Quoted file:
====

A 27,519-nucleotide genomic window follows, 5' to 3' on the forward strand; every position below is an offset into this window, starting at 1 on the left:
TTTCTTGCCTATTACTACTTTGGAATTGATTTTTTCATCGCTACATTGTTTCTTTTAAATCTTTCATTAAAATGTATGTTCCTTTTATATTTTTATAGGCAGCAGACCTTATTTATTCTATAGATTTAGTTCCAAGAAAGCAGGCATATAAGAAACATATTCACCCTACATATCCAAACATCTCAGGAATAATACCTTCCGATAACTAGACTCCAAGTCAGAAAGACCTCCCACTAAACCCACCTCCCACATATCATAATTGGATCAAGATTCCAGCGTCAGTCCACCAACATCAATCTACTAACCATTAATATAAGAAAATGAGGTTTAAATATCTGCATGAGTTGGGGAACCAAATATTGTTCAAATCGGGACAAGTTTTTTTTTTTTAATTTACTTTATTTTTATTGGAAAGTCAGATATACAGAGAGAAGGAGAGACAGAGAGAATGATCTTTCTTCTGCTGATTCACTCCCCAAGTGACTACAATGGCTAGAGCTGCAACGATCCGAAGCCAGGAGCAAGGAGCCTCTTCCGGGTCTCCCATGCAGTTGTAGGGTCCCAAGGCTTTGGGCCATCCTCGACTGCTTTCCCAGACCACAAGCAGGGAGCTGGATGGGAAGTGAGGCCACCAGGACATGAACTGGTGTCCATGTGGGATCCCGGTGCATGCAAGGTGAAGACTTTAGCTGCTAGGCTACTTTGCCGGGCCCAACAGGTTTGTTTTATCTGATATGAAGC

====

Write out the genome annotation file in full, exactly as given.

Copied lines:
A 27,519-nucleotide genomic window follows, 5' to 3' on the forward strand; every position below is an offset into this window, starting at 1 on the left:
TTTCTTGCCTATTACTACTTTGGAATTGATTTTTTCATCGCTACATTGTTTCTTTTAAATCTTTCATTAAAATGTATGTTCCTTTTATATTTTTATAGGCAGCAGACCTTATTTATTCTATAGATTTAGTTCCAAGAAAGCAGGCATATAAGAAACATATTCACCCTACATATCCAAACATCTCAGGAATAATACCTTCCGATAACTAGACTCCAAGTCAGAAAGACCTCCCACTAAACCCACCTCCCACATATCATAATTGGATCAAGATTCCAGCGTCAGTCCACCAACATCAATCTACTAACCATTAATATAAGAAAATGAGGTTTAAATATCTGCATGAGTTGGGGAACCAAATATTGTTCAAATCGGGACAAGTTTTTTTTTTTTAATTTACTTTATTTTTATTGGAAAGTCAGATATACAGAGAGAAGGAGAGACAGAGAGAATGATCTTTCTTCTGCTGATTCACTCCCCAAGTGACTACAATGGCTAGAGCTGCAACGATCCGAAGCCAGGAGCAAGGAGCCTCTTCCGGGTCTCCCATGCAGTTGTAGGGTCCCAAGGCTTTGGGCCATCCTCGACTGCTTTCCCAGACCACAAGCAGGGAGCTGGATGGGAAGTGAGGCCACCAGGACATGAACTGGTGTCCATGTGGGATCCCGGTGCATGCAAGGTGAAGACTTTAGCTGCTAGGCTACTTTGCCGGGCCCAACAGGTTTGTTTTATCTGATATGAAGC